Things that Go Bump When We Write – Tough Topics

Life is full of difficult, uncomfortable situations. How we deal with those on a personal basis is one thing… how you deal with tough topics as a writer may be completely different. One thing that doesn’t work is avoidance.

Usually at FWJ we have to caution writers about taking on too much work, but the room clears when sensitive subject posts are passed out. Why?

Fear. No one wants to get their name tagged to a controversial subject because they fear they will lose out on future gigs because of it. No one wants to call the woman with breast cancer and talk about the big “C” because they fear they will come across insensitive or nosey. No one wants to offend.

Debra Stang of Confessions of a Word Concubine (love that title by the way) answered a question I posed from a previous post about this very same topic. She had some great words of advice from her own experience:

Perhaps because I’m a medical social worker and get involved in ethical dramas every day, I seem drawn to sensitive topics; for instance, I recently wrote an article for Suite101 about whether a mental illness could ever be considered terminal. I’ve also written articles about abandoning aggressive care for palliative care and about the efficacy of electro-convulsive therapy as a treatment for depression.

When I write these articles, I take a calm, low-key approach, just as if I’m speaking to a client. I don’t use inflammatory language or insult people who believe differently than I do, I back up my theories with statistics, and I always try to respect and acknowledge opposing viewpoints. My goal in writing sensitive articles is to make people think about hard issues, not to make people feel angry or attacked.

So far, my method has worked. I’ve only gotten “flamed” a couple of times, which is pretty good considering some of the topics I’ve tackled.

Great advice Debra. When writing an article on a touchy subject it pays to take a low key approach, keeping agenda out of the piece. Supportive facts and excellent sources also helps to keep the timid writer from running for the hills. Just like in any other article, don’t put yourself into the piece.

But, don’t lose your compassion either.

I took a tough assignment interviewing women fighting breast cancer to discuss how it had affected their family in order to help other women going through the same thing. I flat out told my editor I was uncomfortable approaching people to talk about it. It turns out, everyone I talked with WANTED to talk about it, wanted to help, wanted other women to learn from their experience. And while several of the women I spoke with eventually lost their battle, I had become a better writer for getting a chance to talk with them. It was one of those pieces that didn’t need my voice, it only needed the voice of the interviewees. It evolved into a Q&A instead of a feature article and I learned how to let the piece evolve instead of sticking to the script I set for it.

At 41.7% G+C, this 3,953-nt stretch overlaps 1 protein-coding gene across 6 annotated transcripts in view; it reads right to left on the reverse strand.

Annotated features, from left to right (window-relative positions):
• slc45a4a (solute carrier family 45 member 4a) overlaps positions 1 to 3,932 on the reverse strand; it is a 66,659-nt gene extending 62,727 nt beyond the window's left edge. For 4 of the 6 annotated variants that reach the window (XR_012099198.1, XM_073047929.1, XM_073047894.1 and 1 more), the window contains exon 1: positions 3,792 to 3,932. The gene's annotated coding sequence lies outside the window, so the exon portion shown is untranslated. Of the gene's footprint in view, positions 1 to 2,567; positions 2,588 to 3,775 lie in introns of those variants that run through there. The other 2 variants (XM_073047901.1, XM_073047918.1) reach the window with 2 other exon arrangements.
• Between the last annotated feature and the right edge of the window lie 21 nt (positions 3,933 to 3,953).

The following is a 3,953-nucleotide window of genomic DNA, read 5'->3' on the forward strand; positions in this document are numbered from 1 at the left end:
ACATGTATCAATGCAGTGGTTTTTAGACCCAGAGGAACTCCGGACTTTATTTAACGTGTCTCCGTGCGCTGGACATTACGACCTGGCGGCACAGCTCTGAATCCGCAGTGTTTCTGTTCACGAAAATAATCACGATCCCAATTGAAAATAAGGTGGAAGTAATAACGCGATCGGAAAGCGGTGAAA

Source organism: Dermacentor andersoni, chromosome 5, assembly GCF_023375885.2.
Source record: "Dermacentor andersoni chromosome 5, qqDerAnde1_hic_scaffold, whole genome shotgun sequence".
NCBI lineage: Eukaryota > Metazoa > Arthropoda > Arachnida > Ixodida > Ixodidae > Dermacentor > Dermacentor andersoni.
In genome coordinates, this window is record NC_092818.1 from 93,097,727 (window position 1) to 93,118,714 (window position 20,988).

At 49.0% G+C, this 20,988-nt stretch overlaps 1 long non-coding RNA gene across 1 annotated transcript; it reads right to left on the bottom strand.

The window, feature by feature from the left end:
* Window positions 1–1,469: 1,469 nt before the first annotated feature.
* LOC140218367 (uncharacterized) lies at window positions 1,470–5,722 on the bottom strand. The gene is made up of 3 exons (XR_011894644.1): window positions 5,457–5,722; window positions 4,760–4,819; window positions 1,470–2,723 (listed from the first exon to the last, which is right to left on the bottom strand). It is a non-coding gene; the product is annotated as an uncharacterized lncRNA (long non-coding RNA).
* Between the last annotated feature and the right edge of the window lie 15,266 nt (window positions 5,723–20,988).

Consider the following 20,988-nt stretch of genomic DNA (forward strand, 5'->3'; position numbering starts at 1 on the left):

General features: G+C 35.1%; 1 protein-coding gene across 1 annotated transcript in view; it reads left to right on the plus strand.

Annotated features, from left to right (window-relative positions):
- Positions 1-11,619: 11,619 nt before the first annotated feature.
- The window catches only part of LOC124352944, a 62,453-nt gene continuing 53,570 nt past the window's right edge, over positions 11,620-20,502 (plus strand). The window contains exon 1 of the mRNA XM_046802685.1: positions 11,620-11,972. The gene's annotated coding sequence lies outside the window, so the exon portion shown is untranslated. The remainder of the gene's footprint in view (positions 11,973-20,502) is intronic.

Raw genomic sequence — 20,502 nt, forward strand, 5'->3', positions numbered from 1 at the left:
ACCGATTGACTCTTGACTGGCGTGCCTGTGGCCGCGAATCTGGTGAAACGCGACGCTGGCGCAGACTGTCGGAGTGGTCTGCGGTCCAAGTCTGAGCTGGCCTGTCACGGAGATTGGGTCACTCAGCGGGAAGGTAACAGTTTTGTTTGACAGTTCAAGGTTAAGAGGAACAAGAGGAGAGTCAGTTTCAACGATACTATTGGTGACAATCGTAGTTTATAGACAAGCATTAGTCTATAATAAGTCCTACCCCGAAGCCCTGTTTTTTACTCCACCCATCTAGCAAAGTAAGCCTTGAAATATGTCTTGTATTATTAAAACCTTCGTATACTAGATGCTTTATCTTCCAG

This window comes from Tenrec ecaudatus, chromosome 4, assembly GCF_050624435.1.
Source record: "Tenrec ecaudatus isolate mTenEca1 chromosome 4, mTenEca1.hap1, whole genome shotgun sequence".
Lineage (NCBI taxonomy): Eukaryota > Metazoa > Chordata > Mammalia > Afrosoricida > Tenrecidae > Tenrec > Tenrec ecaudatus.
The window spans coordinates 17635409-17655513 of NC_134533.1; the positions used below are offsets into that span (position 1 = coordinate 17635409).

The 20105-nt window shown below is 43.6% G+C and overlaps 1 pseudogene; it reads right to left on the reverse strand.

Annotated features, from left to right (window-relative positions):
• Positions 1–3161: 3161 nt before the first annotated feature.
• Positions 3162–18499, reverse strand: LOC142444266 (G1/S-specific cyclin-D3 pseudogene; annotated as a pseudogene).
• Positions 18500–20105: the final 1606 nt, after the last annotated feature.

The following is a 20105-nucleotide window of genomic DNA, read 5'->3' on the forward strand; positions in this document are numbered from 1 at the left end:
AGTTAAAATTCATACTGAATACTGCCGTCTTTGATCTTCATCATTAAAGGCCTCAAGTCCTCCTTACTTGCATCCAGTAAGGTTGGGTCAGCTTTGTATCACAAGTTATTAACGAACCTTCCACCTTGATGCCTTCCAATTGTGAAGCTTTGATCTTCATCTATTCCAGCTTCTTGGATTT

As far as losing future assignments – bah. As long as your article is professional, has supporting facts and sources to back it up and doesn’t promote an agenda, you have no worries. Remember you plot your path – that’s why you became a writer in the first place. An experienced editor knows that writers tackle a variety of subjects and they are interested only in the quality of your work and your work ethic.

Got any tips for tackling a tough topic? Share with the FWJ community below!


2 responses
  1. Lauren Avatar

    That’s absolutely true – a good editor/client is looking for quality writing and work ethic. In fact, I feel like tackling a tough topic can be really beneficial for a writer’s career. It says a lot about a writer’s professionalism not only for tackling a difficult subject, but also their ability to adapt to topic/deadline/issue/etc. Especially for writer’s who don’t specialize, it can really be a selling point that their not afraid to dive in to a subject they’re not fully comfortable with, be it for personal or professional reasons.

  2. Allan Douglas Avatar

    Very true, we must be able to approach and present delicate topics dispassionately, even if we are passionate about them or an “article” turns into a “rant”. Yet, a good article about a delicate subject must have compassion or it comes across as cold and clinical. A difficult wire to walk!

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